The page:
I made my first off airport landing yesterday after taking the skis off, and I found myself after takeoff, looking back to see my tracks and to judge my landing, then I realized, no tracks! I miss that in wheel flying.

  9. #2209
    aktango58's Avatar
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    We are taught that crevasses are bottomless. Been recent incidents where they found some climbing gear at the edge, and nothing. people go in, and down, and get wedged. Yes, can be hundreds of feet deep.

    If I were doing the recovery, it would be with Pioneers 208, in harnesses, one guy tied off walks in and hooks up plane, lift out and set to side, then net it away from that crevasse. The next day it could just fall in!
    I don't know where you've been me lad, but I see you won first Prize!
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  10. #2210

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    My favorite non-fiction book ever. Even when the best of the best go out fully prepared with the best equipment? Stuff happens. If you enjoy glaciers and winter sports this is a must-read.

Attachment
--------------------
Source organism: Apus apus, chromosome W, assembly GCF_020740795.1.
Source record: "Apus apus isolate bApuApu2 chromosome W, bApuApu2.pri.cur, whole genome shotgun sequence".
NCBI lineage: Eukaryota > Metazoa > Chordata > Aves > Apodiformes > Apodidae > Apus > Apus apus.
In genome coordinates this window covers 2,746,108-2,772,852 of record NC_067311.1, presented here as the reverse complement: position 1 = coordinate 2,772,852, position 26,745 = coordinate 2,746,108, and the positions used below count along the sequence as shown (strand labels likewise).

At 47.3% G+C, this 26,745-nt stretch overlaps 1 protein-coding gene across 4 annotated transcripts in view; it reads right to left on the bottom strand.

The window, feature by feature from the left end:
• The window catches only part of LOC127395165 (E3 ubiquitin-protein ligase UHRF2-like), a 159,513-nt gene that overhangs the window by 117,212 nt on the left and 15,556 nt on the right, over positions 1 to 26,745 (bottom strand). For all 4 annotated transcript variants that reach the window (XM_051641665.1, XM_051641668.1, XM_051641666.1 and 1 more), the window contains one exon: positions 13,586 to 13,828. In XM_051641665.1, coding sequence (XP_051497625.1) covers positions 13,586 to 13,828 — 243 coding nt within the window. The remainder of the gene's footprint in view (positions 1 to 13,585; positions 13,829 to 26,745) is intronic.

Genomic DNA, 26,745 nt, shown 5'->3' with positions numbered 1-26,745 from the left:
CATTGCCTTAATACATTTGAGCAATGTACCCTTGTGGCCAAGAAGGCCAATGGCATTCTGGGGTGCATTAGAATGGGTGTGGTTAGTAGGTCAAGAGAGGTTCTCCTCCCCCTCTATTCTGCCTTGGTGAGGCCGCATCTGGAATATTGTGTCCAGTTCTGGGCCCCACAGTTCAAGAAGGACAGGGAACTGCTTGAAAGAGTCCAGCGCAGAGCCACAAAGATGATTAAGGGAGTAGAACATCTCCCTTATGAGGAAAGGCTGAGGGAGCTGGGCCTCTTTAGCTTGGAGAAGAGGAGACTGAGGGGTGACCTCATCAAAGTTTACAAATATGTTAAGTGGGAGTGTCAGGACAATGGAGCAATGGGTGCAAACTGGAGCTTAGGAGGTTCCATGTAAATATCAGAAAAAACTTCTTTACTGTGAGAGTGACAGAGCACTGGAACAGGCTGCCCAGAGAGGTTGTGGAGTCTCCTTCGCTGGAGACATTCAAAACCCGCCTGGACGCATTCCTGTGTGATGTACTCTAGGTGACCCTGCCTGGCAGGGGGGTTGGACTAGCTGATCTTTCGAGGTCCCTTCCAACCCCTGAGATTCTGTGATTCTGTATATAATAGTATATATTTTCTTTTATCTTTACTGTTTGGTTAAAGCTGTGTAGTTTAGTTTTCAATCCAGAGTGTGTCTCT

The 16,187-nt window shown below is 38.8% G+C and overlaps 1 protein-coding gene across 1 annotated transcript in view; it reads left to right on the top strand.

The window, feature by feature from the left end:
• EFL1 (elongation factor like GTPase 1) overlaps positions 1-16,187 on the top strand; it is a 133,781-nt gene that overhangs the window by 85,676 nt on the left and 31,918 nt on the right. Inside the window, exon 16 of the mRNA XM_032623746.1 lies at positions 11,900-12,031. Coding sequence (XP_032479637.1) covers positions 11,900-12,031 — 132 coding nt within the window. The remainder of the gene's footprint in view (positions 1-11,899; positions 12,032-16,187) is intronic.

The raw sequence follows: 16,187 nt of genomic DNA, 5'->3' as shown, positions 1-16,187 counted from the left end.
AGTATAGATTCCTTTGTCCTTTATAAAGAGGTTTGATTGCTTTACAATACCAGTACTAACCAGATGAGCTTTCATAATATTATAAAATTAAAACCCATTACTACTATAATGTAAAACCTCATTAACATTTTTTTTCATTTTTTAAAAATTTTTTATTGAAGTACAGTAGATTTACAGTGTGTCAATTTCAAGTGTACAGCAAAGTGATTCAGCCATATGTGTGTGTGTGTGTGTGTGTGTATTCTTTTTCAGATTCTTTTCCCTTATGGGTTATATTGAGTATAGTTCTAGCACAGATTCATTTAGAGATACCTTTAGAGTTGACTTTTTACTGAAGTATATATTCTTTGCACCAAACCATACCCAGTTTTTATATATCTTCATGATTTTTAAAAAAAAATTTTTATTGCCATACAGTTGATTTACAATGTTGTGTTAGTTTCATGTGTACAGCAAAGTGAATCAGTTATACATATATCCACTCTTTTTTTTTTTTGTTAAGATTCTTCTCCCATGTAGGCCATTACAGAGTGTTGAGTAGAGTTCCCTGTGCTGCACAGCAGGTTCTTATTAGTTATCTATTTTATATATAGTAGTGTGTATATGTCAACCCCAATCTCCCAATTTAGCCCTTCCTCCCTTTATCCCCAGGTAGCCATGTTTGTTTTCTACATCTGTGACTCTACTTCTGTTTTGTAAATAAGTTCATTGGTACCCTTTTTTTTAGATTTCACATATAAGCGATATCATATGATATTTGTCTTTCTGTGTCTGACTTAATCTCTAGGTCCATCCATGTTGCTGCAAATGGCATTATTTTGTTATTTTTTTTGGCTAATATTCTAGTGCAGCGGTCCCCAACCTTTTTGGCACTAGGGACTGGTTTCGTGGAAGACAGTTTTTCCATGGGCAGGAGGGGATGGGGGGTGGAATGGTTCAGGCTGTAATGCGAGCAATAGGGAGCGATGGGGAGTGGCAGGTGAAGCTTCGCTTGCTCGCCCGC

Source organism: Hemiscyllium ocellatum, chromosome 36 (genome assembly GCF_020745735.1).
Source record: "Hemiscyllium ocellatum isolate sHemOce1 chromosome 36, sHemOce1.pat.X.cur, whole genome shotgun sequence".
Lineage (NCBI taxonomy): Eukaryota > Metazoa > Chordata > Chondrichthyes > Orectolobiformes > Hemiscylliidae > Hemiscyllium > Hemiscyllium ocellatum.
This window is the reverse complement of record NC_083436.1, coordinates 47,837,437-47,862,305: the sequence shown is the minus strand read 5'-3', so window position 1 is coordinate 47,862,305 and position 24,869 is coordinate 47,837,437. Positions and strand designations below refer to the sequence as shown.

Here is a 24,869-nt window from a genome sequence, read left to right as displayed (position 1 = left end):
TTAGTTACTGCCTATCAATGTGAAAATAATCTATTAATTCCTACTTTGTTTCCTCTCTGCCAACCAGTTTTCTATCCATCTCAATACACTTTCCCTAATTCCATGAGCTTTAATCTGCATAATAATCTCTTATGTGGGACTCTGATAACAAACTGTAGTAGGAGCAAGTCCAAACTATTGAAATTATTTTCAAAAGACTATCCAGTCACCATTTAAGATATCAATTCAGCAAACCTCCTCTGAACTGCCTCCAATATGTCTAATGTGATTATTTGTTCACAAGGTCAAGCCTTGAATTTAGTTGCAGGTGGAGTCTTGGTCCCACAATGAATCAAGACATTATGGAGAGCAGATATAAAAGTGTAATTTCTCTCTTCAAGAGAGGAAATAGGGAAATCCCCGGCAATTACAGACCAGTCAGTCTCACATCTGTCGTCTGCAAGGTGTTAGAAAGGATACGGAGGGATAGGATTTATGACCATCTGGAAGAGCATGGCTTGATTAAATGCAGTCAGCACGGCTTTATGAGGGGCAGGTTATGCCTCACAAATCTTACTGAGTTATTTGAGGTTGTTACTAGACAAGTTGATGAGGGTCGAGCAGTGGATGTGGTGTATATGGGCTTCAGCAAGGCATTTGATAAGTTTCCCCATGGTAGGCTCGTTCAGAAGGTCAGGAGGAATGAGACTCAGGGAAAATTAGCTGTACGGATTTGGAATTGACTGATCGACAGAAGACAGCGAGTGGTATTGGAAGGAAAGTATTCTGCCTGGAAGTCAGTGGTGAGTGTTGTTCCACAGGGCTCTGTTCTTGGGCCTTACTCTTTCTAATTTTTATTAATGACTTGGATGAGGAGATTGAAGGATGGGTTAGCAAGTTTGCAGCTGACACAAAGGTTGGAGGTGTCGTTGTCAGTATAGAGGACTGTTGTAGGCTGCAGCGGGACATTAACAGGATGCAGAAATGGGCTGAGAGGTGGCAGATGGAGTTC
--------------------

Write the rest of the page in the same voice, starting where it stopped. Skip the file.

https://www.amazon.com/Minus-148-Deg.../dp/0898866871

    A teaser- https://www.nationalparkstraveler.or...-mckinley23978
    Last edited by stewartb; 04-01-2021 at 11:15 AM.
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  11. #2211

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    Yes, I believe it was Pioneer 208, unless it was Soloy 205. Video I got was grainy and distant but looked like Pioneer setting it into Girdwood. They do good work.

  12. #2212

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    Quote Originally Posted by Skysurfer View Post
    Yes, I believe it was Pioneer 208, unless it was Soloy 205. Video I got was grainy and distant but looked like Pioneer setting it into Girdwood. They do good work.
    208? Not familiar....... Wrote it off as a typo when George referenced it, now just curious.

  13. #2213

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    Bell's predecessor to the 212. I did not know Pioneer had a 208, it may have been a typo. The more common UH 1B (205) (for the operators locally) is good for 4000 pound lift, depending.